- The fact that the episode ends on that note, with Hilda grounded for the first time in her life, is heartbreaking. And the last bit of dialogue for this episode is hard to hear. And by the time the credits started to roll, it's official: Hilda and Johanna's relationship is severely strained.
- And then there's the look on Johanna's face immediately after her fallout with Hilda◊. Ouch.
Chapter 8: The Fifty-Year Night
- While on the run from the Time Worm, Hilda and Alfur find themselves back earlier in the day, right before Johanna left. But before they can get to her, Hilda notices that something's off, which leads into a scene of Johanna temporarily breaking down over the dismal state of her and Hilda's relationship:Johanna: Am I doing the right thing...? This isn't the sort of mum I wanted to be, but what am I supposed to do, I... [chokes up] Oh, Johanna just get a grip.
- When Hilda recognizes Mr. Ostenfeld's mystery woman as Tildy and tells him she lives right around the corner to their building. The man looks utterly heartbroken as he realizes he's been pining for fifty years over a woman who lived just around the corner.
- After creating a timeline where Mr. Ostenfeld and Tildy did got married after all and lived a whole life together, Hilda finds them in Tildy's house. Problem is, the Time Worm is trying to erase the original timeline now that a new one has been created, unless the original enchanted copy of the magazine is destroyed. The new timeline versions of Ostenfeld and Tildy's decision to sacrifice themselves to set things right is a perfect mix of heartwarming and utterly heartbreaking.Mr. Ostenfeld: I am glad we got to live this life together. Even if it has to be erased.Tildy: We lived it. That can't be erased.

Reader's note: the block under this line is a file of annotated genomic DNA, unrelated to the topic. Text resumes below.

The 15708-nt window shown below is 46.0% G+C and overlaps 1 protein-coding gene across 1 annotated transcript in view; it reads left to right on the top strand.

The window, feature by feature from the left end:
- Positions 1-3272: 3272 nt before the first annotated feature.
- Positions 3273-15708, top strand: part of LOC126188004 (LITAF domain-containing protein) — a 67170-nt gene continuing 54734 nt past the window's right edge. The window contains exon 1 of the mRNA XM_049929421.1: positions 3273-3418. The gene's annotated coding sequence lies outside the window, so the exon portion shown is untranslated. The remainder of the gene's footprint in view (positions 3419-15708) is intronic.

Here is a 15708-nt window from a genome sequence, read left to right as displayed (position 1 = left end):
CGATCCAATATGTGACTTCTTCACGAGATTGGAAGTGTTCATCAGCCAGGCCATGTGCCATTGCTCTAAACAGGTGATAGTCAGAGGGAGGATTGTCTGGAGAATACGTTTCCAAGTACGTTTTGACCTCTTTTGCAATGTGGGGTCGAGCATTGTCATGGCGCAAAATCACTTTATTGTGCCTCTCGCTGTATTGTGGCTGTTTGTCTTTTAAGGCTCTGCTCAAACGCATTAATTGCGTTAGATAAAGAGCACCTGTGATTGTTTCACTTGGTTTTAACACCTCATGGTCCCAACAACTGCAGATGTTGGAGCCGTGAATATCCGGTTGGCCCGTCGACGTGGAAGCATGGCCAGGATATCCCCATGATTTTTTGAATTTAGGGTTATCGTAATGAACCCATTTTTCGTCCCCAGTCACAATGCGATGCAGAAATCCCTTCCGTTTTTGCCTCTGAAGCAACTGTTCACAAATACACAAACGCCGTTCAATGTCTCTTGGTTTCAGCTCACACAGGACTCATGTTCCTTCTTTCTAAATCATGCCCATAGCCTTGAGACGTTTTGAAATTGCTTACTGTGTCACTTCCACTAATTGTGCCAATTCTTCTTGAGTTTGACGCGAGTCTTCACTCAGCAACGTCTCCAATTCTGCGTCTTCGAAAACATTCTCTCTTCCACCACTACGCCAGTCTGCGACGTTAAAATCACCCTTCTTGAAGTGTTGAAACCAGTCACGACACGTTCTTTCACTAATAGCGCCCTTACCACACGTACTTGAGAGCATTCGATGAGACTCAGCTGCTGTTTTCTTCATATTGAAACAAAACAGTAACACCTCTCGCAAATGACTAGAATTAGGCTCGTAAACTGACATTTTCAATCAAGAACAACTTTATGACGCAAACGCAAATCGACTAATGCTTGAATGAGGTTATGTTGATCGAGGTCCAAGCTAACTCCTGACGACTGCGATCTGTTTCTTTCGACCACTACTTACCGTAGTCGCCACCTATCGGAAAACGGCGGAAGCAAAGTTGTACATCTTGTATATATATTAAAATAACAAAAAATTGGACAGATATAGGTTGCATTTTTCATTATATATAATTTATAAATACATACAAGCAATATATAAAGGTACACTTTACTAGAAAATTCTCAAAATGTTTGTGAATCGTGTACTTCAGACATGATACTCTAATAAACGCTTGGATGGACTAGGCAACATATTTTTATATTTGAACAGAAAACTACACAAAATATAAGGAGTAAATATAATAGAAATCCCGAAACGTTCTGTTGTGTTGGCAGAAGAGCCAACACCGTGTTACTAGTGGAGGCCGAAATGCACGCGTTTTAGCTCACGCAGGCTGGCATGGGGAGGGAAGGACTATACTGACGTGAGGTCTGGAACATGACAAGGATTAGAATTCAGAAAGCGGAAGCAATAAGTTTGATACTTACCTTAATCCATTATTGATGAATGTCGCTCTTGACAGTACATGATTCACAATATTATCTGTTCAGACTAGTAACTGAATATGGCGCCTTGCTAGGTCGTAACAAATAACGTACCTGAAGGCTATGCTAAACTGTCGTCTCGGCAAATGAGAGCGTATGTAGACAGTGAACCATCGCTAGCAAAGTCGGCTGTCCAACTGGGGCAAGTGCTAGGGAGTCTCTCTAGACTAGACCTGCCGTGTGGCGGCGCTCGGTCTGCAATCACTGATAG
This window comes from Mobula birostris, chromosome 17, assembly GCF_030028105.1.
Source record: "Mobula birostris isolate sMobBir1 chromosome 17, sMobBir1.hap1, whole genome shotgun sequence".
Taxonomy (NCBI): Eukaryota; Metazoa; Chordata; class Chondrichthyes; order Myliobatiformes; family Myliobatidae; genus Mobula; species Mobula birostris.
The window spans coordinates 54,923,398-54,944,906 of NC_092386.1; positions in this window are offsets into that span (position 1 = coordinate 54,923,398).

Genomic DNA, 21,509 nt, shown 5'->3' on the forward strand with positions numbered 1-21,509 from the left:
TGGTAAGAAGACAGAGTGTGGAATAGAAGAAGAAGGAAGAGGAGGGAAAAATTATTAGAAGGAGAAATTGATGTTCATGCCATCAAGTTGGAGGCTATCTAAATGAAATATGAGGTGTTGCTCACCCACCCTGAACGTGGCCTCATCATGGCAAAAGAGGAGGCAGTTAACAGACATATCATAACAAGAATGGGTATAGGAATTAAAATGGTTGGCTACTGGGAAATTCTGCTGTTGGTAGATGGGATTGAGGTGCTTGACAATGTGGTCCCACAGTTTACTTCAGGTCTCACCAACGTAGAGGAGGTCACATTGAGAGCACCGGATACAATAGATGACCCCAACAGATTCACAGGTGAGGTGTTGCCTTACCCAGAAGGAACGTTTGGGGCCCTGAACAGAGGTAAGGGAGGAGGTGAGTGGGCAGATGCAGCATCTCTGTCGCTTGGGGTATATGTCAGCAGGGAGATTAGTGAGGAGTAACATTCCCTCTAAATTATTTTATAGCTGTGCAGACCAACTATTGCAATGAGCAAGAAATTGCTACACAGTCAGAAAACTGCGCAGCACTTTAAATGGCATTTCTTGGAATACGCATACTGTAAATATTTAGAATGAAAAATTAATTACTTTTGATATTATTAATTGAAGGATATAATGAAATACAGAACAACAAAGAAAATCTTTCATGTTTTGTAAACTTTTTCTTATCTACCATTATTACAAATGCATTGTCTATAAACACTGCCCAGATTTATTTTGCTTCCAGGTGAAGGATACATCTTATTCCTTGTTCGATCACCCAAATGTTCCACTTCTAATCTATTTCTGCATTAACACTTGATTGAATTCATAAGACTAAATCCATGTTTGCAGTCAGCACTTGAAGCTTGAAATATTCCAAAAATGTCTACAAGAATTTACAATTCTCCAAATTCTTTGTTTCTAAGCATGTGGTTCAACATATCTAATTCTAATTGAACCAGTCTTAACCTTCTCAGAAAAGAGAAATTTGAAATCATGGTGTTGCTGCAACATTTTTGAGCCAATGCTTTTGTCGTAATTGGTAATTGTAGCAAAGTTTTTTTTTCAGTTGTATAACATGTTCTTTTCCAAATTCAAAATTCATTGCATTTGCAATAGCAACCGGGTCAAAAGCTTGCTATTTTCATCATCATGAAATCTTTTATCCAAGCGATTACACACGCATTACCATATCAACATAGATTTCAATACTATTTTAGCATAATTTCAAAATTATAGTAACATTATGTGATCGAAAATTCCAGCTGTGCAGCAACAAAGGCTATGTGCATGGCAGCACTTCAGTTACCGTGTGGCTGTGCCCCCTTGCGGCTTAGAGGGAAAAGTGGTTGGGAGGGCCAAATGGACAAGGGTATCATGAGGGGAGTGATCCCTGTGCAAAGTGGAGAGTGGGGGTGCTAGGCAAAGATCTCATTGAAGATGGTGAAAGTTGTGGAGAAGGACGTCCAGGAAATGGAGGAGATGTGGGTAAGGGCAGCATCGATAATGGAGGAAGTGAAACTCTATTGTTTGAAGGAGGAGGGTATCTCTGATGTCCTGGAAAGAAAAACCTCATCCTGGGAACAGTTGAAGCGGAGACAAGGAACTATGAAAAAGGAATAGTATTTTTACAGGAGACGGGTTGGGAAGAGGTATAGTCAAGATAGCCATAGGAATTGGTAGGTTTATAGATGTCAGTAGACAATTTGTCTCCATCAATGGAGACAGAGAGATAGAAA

- Tildy tells Hilda there's no point in going after Mr. Ostenfeld; she feels she meddled enough. She also reassures Hilda that life has regrets, and you do better by moving forward rather than reliving them.
Chapter 9: The Deerfox
- It's obvious from her dialogue this episode that as much as Hilda had adapted to living in a city, her heart is still in the wilderness and still considers it her true home.
- Near the end of the episode, Hilda has a severe massive breakdown over everything that changed in her former home. The last thing she says before breaking down crying is remarking that Twig is gone. Doubles as heartwarming when Twig decides to stay with Hilda for good. Hilda then tearfully reunites with Twig and stated that she thought she lost him.
Hilda: But that's all it is! Memories. Our house is gone. The mountains are gone. Our life here's gone. And now... [tears up] Now, Twig's gone too.
- Hilda's dialogue throughout was powerful enough to tug at viewers' heartstrings, if it hadn't been for Bella Ramsey's voice-acting. In addition, while recording her lines, Ramsey was actually in tears!